|BARAWE Somalia (Reuters) - Somalia's president said on Saturday he would halt charcoal exports from Barawe, a port town recaptured from an Islamist group who U.N. investigators said had benefitted from the illegal trade.
The U.N. Security Council forbade charcoal exports from Somalia in 2012 in a bid to cut off al Shabaab's funding, but the group largely ignored the ban.
A report seen by Reuters on Friday, the U.N. Somalia-Eritrea Monitoring group wrote that the militants earned tens of millions dollars in the past year from charcoal exports using the southern ports of Barawe and Kismayu.
The al Qaeda-affiliated group wants to impose its strict version of Islamic law on the Horn of Africa nation and has carried out attacks on neighbouring countries such as Kenya.
"Somalia had banned charcoal exports and we also sent a letter to the U.N. Security Council urging them to do something about the countries which import charcoal from Somalia," President Hassan Sheikh Mohamud told journalists and residents.
He was speaking during his first trip to Barawe since a force of African Union peacekeepers and Somali army drove out al Shabaab on Sunday. The president arrived by helicopter.
"We urge you to participate in peacemaking and confront anyone who causes chaos," said the president, who is trying to rebuild a nation that has been shattered by more than two decades of conflict and chaos.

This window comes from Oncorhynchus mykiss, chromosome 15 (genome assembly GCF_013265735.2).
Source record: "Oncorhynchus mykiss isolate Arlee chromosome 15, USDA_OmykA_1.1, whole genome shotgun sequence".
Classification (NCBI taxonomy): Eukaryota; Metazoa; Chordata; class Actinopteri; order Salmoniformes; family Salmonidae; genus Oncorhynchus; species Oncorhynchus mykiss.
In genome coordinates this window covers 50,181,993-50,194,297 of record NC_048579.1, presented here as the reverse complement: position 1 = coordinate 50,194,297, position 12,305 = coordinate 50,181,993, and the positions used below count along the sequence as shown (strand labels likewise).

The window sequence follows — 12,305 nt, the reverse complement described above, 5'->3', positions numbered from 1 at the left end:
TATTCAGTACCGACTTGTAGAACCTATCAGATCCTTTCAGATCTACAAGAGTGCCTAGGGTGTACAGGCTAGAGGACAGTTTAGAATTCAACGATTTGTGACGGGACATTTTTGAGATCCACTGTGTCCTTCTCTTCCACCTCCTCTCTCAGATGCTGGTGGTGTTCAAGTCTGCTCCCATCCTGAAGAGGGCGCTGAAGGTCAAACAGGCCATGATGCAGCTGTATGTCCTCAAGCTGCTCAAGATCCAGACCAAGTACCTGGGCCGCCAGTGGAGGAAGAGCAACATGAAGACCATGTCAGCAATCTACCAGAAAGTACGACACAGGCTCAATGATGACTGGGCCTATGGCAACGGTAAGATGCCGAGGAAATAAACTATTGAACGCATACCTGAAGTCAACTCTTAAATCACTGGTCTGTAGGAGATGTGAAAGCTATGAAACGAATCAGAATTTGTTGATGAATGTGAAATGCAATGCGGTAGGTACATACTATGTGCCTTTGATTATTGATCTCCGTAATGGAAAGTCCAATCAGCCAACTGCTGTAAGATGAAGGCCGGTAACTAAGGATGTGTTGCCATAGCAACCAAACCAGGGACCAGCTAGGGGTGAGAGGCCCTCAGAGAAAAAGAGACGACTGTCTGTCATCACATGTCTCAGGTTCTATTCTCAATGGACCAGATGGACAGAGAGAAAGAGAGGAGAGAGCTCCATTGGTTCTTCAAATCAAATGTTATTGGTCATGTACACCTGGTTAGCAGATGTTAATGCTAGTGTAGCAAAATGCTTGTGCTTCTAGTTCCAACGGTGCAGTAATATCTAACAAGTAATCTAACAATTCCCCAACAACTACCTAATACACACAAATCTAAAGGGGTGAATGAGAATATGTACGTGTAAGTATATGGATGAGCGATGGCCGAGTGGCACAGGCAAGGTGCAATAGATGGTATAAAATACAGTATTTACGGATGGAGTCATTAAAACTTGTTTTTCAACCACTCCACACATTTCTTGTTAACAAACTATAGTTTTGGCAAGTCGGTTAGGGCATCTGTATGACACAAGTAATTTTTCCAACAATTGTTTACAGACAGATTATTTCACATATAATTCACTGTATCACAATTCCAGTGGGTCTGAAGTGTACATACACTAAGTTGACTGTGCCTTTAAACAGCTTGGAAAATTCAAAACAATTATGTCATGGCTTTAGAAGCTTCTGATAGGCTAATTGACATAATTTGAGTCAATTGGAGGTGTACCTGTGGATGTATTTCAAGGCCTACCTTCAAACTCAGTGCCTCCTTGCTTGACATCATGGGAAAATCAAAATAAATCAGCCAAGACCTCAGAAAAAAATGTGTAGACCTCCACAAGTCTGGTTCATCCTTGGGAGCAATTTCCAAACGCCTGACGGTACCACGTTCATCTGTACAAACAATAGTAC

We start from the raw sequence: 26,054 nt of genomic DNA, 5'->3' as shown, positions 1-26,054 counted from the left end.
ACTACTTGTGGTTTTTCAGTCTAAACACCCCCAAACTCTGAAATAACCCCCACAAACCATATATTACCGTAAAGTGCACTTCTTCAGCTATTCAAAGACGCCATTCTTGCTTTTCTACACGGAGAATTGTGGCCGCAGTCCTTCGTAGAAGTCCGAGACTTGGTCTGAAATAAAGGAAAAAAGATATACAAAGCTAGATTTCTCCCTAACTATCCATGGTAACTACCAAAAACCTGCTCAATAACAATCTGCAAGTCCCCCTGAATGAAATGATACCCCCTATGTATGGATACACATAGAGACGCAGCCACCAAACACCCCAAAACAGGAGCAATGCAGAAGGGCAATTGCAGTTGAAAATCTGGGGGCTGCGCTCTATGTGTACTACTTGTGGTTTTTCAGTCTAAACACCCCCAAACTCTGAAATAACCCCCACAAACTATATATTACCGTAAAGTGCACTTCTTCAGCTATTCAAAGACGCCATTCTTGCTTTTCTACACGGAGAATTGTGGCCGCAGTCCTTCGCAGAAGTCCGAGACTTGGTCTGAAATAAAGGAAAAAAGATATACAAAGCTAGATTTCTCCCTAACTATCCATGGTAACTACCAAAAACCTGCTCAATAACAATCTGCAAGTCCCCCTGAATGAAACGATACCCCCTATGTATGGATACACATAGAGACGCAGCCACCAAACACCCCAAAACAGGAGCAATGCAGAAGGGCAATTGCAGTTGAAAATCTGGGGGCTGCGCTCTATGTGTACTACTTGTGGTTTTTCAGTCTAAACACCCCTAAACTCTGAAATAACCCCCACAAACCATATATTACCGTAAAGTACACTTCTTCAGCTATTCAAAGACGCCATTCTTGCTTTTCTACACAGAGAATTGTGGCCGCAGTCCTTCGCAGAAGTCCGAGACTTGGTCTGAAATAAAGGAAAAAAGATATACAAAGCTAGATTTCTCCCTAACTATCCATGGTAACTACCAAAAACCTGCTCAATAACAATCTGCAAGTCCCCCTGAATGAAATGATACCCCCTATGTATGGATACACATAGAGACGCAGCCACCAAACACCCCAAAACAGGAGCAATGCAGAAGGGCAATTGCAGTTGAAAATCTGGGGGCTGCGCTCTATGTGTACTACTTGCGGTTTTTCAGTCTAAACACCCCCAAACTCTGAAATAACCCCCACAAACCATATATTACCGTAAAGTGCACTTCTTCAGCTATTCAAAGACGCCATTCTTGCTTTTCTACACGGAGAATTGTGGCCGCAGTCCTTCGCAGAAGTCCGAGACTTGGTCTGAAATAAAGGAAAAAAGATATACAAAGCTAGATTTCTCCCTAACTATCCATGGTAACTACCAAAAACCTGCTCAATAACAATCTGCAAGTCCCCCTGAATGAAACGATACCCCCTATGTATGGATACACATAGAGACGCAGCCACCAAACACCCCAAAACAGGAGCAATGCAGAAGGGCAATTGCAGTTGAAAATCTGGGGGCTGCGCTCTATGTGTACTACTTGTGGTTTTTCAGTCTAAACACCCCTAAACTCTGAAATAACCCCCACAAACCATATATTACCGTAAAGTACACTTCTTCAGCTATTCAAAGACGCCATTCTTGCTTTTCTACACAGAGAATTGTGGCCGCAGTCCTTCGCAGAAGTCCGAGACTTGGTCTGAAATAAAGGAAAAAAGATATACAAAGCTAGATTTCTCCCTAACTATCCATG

Barawe was al Shabaab's last major coastal stronghold. Al Shabaab lost control of Kismayu in 2012 and it has been under the control of Kenya's contingent in the African Union AMISOM force since then.
The U.N. monitors said that, between June 2013 and January 2014, charcoal was mainly exported from Kismayu and Barawe and since January shipments were primarily made from Kismayu where port operations are supervised by the Ras Kamboni militia and the Kenyan army, which has denied allegations it aided exports.
Charcoal was mainly shipped to the United Arab Emirates, Oman and Kuwait, the U.N. monitors said.
Losing control of Barawe and the killing last month of al Shabaab's leader, Ahmed Godane, are big blows to the Islamist group, but Somali officials and Western diplomats say the group has proved adaptable to setbacks, turning to guerrilla tactics.
After controlling Mogadishu and much of the country for several years, it has lost ground but remained a potent fighting force even after being driven out of Mogadishu, the federal capital, in 2011. It has staged frequent bomb and gun attacks.
Last year, the group claimed responsibility for an attack on Nairobi's Westgate shopping mall, that left at least 67 dead.
"We want to pardon and rehabilitate those who surrender from al Shabaab. We shall eliminate the terrorists from Somalia," the president, referring to an amnesty for al Shabaab members announced early last month after Godane's death.
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